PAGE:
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Congress shows its hand on drug prices

Sen. Chuck Grassley
Sen. Chuck Grassley during a Judiciary Committee hearing last year. (Photo: Chip Somodevilla/Getty Images)

A key Senate panel seemed to hone in yesterday on some bipartisan ideas to cut federal spending on prescription drugs.

The big picture: Members of the Senate Finance Committee were mostly interested in proposals that would cut payments to insurance companies and doctors, though some also raised questions about pharmaceutical companies.

Details: Republicans and Democrats were both open to restructuring Medicare Part D, including payments to insurers.

  • “There’s reporting that patterns of overbidding exist that may indicate a potential gaming of the system," Finance Chairman Chuck Grassley told Axios, alluding to a recent Wall Street Journal story that said insurers have pocketed an extra $9.1 billion because of the way they estimate their costs.

In Medicare Part B, senators discussed changing the way the government reimburses doctors for the drugs they buy — "getting away from a percentage, which creates an incentive to go with the most expensive possible prescription and instead going with something closer to a flat fee," Sen. Pat Toomey said.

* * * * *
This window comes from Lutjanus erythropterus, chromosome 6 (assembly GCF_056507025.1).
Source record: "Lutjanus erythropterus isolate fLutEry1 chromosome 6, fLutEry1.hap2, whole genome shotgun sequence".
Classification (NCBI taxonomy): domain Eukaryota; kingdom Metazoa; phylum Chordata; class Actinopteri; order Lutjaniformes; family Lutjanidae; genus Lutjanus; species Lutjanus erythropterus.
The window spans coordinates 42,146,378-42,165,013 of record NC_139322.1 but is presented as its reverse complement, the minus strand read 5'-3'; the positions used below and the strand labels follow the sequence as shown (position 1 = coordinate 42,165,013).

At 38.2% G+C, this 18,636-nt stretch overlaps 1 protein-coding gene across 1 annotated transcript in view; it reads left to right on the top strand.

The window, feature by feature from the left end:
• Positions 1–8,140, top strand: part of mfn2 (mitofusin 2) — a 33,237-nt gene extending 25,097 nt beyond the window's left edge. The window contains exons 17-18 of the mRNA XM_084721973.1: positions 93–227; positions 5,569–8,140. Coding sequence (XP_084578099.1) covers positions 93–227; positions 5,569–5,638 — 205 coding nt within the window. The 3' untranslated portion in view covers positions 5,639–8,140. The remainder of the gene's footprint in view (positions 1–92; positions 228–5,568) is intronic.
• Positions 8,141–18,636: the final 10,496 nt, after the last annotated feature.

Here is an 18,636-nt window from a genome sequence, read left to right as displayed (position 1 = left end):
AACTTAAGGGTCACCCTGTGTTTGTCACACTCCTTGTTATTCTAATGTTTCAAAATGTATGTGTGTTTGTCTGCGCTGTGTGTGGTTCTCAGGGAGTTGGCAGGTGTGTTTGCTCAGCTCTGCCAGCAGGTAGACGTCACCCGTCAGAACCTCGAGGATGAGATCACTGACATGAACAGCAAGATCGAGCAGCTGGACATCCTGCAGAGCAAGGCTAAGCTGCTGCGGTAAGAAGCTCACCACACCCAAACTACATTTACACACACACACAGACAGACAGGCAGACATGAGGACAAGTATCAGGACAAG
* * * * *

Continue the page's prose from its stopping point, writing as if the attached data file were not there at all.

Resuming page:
• Doctors and hospitals have fought such changes before, and are fighting a similar proposal from the Trump administration. Critics say the current arrangement gives doctors an incentive to use the most expensive drugs, because they collect a percentage of the cost.

There was also support for changing the way pharmacy benefit managers handle their rebates, which the pharmaceutical industry may support and Trump is also considering.

"I thought there was a big swath of ground for bipartisanship," Sen. Ron Wyden said.

Grassley also hinted at more dramatic price cuts for drugs in an interview, but offered few details.

  • With more transparency throughout the system, "the companies have to justify their price increases and have uniform pricing," he said. "Whether I buy a drug or you buy a drug, there ought to be one price for a drug and everybody ought to pay the same thing."
  • A source familiar with Grassley's thinking said he was not advocating for price controls.
  • Other committee Republicans also questioned the gap between drug companies' profits and their research spending, but did not endorse any proposals to limit those profits.